Best viewed in
from Whom All Blessings Flow
(July 1637 – 19 March 1711), English churchman, was the most
eminent of the English non-juring bishops, and one of the
fathers of modern English hymnology.
born at Little Berkhampstead, Herts, the son of Thomas Ken of
Furnival's Inn, who belonged to the old Ken family of Ken Place,
in Somerset; his mother was a daughter of the now forgotten
poet, John Chalkhill, who (according to Izaak Walton) was a
friend of Edmund Spenser. Ken's step-sister, Anne, married Izaak
Walton in 1646, a connection which, from his boyhood, brought
Ken under the refining influence of this gentle and devout man.
In 1652 Ken entered Winchester College, and in 1656 became a
student of Hart Hall, Oxford. He gained a fellowship at New
College in 1657, and proceeded B.A. in 1661 and M.A. in 1664. He
was for some time tutor of his college; but the most
characteristic reminiscence of his university life is the
mention made by Anthony Wood that in the musical gatherings of
the time Thomas Ken of New College, a junior, would be sometimes
among them, and sing his part.
1662, he successively held the livings of Little Easton in
Essex, Brighstone (sometimes called Brixton) in the Isle of
Wight, and East Woodhay in Hampshire; in 1672 he resigned the
last of these, and returned to Winchester, being by this time a
prebendary of the cathedral, and chaplain to the bishop, as well
as a fellow of Winchester College.
He remained there
for several years, acting as curate in one of the lowest districts,
preparing his Manual of Prayers for the use of the Scholars of
Winchester College (first published in 1674), and composing hymns.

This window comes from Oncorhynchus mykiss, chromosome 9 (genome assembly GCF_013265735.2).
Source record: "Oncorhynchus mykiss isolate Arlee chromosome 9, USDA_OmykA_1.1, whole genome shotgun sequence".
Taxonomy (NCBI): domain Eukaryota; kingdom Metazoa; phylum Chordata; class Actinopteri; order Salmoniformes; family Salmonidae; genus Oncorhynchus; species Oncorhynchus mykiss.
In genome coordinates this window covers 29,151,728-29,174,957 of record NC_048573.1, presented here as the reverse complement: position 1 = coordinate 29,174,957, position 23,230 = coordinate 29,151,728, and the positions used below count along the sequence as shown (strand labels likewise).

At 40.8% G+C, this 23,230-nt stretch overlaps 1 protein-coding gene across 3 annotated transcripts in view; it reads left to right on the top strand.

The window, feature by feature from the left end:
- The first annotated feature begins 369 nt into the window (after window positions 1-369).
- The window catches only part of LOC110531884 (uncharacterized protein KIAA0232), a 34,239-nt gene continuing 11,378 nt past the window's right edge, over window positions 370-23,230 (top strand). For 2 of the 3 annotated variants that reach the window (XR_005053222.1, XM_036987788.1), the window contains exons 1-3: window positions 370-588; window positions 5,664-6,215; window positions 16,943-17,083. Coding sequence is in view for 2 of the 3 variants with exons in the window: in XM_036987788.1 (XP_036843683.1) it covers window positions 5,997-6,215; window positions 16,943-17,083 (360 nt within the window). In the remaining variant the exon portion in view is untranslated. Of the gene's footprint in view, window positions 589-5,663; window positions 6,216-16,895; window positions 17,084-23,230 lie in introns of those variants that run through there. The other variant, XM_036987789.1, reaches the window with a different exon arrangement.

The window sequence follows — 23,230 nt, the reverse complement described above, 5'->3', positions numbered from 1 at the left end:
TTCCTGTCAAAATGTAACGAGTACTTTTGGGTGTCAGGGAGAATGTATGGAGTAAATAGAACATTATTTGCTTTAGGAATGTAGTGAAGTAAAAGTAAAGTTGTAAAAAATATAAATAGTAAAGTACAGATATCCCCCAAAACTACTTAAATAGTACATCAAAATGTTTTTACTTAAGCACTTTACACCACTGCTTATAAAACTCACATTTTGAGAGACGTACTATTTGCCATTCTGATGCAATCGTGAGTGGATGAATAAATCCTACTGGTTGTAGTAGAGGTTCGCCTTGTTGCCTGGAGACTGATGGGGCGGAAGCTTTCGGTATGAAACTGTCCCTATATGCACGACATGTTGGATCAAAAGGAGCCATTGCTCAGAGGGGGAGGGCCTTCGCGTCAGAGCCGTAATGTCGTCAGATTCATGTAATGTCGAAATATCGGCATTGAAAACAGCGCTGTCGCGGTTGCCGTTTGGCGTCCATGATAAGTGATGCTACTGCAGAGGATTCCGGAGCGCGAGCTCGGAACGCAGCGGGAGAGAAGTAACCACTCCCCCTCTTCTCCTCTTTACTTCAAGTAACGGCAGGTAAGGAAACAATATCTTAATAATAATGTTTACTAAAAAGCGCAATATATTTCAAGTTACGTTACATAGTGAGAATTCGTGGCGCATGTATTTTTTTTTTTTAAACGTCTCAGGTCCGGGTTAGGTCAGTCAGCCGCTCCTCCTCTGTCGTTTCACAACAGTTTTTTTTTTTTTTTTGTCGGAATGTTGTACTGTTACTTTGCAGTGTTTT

It was at this time that he wrote, primarily for the same body as his
prayers, his morning, evening and midnight hymns, the first two of
which, beginning "Awake, my soul, and with the sun" and "Glory to Thee,
my God, this night," are well known. The latter is often made to begin
with the line "All praise to Thee, my God, this night," but in the
earlier editions over which Ken had control, the line is as first given.
Both of these hymns end with a doxology beginning "Praise God, from whom
all blessings flow," which is widely sung today by itself, often to the
tune Old 100th.
briefly chaplain to Princess Mary, and later to the British fleet.
He became Bishop of Bath and Wells in 1685. He was one of several
bishops imprisoned in the Tower of London for refusing to sign
James II’s “Declaration of Indulgence” (hoping to restore
Catholicism in England); he was tried and acquitted. Ken wrote
much poetry, published posthumously in 1721.
Lyrics by Thomas Ken
from Whom all blessings flow;
Praise Him, all creatures here below;
Praise Him above, ye heavenly host;
Praise Father, Son, and Holy Ghost.